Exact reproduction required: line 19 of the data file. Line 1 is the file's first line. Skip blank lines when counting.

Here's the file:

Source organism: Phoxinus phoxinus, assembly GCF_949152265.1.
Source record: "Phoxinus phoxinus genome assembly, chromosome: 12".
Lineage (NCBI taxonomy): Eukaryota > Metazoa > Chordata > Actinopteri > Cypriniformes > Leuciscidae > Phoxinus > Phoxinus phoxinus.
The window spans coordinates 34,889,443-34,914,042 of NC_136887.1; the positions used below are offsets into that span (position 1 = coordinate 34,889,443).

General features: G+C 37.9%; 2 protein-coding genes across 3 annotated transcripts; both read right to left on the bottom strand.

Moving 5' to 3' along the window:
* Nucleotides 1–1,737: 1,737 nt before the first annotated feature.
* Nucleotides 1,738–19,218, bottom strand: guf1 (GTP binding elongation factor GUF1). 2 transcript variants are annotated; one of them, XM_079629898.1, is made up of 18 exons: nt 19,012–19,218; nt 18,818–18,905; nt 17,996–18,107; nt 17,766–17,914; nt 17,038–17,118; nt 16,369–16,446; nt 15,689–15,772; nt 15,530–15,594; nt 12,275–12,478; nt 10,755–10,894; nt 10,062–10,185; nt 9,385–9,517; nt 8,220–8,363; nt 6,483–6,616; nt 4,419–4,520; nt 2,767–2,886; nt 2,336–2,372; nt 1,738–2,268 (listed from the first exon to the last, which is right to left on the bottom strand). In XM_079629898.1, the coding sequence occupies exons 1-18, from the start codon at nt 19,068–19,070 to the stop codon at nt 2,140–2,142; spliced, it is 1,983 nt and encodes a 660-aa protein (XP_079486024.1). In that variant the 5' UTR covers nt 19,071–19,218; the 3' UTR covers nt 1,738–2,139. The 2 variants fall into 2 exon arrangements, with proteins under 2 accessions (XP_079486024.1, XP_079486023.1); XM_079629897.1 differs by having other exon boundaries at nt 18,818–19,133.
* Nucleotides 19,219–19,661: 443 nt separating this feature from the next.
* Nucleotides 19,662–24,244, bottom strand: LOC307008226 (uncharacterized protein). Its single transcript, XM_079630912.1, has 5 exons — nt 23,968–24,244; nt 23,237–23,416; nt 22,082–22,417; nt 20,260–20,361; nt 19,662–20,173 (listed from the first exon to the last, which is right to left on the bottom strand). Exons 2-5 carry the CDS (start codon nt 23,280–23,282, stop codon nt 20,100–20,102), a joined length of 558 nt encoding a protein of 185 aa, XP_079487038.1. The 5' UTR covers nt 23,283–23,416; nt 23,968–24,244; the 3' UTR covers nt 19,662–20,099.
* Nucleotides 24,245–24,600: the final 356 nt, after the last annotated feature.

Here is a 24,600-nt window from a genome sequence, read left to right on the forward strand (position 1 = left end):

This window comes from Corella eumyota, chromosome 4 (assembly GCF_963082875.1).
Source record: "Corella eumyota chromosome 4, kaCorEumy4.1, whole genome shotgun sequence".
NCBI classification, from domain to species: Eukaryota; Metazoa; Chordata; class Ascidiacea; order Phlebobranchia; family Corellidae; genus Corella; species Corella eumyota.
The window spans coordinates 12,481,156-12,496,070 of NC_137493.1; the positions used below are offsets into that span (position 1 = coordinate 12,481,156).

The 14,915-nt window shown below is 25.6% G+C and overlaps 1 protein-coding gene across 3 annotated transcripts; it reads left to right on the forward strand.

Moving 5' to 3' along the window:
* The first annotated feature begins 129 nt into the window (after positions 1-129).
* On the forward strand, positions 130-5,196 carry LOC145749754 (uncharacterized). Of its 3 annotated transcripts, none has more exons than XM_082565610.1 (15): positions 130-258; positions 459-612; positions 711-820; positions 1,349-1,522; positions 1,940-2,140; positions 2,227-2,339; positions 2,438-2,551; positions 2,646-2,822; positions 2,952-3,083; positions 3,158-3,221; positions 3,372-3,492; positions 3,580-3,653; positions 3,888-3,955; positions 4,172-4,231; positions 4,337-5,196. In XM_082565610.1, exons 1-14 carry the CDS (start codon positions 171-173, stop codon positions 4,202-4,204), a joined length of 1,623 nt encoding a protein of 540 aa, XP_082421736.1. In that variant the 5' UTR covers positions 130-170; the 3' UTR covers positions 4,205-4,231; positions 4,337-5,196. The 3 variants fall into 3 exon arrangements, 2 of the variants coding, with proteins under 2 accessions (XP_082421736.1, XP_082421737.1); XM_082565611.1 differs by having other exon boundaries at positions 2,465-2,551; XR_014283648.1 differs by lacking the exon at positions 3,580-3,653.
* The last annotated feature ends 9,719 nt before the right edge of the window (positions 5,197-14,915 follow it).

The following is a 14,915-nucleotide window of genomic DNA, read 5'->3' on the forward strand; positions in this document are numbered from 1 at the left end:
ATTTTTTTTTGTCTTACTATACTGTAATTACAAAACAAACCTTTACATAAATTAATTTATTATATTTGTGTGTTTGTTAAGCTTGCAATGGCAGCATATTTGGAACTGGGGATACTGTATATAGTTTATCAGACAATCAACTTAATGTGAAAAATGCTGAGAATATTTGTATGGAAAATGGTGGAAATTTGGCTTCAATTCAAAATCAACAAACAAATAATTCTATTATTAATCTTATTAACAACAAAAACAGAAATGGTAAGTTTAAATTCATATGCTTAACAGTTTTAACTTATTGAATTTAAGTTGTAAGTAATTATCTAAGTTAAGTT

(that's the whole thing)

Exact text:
* The first annotated feature begins 129 nt into the window (after positions 1-129).